Cassandra’s Tears

Tears of joy, tears of pain, we are reflected in the salt-water pools we create. So let us build a fleet of paper boats and sail them on our ocean of indecision, laughing at the wind-whipped white-crested waves that would wash over us, drowning us in our own despair, yet somehow never vanquishing us in the end.

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Location: Lennoxville, Quebec, Canada

Saturday, June 19, 2004

Bathroom musings

When we were in Greece five years ago, we started rating establishments such as restaurants on the basis of how appealing were their bathrooms. Sometimes the nicest dining room with the most delectably prepared food would score the lowest marks in the restroom category while the highest marks, believe it or not, went to the facilities in the McDonalds in a suburb of Athens.

The biggest detractor for Greek plumbing is the fact that the sewage systems could not handle toilet paper. This entailed having a little covered can in every stall for the disposal of used toilet paper, not a pretty sight (or smell). Greek people are pretty used to the system, since the same situation applies at home as well.

But, unfortunately, tourists from more septically-advanced countries were not always cognizant of the rules, and would flush all sorts of forbidden items into the void. Hence, it was usually public toilets that scored lowest on our list: the ones at museums, national monuments and archaeological sites. The very worst was the ladies’ room at Epidavros: toilets running non-stop, full of paper towelling. Who throws paper towelling into a toilet? And of course this would be the time when you were desperate for a washroom. We did a lot of knee crossing during our Greek sojourn.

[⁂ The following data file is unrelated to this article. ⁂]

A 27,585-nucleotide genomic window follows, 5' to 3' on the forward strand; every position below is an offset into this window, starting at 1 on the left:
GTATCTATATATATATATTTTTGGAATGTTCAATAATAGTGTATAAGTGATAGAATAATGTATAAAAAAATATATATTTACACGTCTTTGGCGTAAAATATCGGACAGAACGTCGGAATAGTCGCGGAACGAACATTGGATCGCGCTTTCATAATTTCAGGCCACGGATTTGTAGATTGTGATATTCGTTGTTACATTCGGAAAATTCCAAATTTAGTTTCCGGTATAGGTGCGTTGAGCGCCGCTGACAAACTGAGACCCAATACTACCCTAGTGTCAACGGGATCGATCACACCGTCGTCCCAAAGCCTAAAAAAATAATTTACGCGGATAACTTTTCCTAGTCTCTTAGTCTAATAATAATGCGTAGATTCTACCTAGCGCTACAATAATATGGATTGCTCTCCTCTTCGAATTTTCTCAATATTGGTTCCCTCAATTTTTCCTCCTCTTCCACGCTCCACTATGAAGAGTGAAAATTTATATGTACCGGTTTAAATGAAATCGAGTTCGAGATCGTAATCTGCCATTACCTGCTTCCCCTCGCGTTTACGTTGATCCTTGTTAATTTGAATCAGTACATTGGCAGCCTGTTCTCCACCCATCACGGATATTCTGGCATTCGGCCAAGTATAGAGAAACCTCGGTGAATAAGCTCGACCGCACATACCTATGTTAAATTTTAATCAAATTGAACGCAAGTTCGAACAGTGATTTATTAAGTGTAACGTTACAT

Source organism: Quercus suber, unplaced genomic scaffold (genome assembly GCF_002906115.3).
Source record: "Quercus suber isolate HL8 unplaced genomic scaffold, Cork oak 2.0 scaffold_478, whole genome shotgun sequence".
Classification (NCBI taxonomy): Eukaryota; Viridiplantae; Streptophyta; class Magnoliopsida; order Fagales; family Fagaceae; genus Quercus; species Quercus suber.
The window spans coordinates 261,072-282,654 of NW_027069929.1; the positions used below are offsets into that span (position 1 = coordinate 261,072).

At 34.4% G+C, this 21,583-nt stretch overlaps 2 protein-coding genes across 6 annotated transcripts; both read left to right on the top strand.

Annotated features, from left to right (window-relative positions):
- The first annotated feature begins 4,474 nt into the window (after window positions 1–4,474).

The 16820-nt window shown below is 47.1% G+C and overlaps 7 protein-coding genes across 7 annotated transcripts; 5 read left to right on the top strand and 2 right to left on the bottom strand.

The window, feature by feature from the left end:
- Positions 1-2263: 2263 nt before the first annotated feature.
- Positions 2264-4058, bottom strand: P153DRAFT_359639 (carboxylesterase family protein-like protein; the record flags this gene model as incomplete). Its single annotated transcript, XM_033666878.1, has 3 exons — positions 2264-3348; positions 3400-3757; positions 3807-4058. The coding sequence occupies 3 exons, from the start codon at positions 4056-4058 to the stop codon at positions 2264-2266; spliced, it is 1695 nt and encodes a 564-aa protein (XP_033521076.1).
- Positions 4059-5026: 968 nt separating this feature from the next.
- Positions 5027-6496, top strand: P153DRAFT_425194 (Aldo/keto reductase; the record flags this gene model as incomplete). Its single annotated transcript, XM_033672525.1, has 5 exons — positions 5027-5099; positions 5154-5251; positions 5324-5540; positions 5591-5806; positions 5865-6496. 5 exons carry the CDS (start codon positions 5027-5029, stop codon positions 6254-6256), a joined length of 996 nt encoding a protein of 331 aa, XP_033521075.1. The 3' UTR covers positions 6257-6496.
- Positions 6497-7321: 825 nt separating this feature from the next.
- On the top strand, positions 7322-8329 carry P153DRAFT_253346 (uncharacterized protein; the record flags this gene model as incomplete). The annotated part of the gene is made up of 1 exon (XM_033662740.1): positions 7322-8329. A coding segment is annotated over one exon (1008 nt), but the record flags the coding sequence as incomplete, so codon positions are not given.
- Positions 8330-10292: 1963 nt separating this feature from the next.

But back to the McDonalds for a moment, if you will. Not only was the washroom clean and in good working order, there was no little wastebasket in which to deposit spent toilet paper. They must have paid for it somehow, perhaps with daily plumbing procedures. But the illusion of American convenience and expertise was perpetuated there under those golden Athenian arches.


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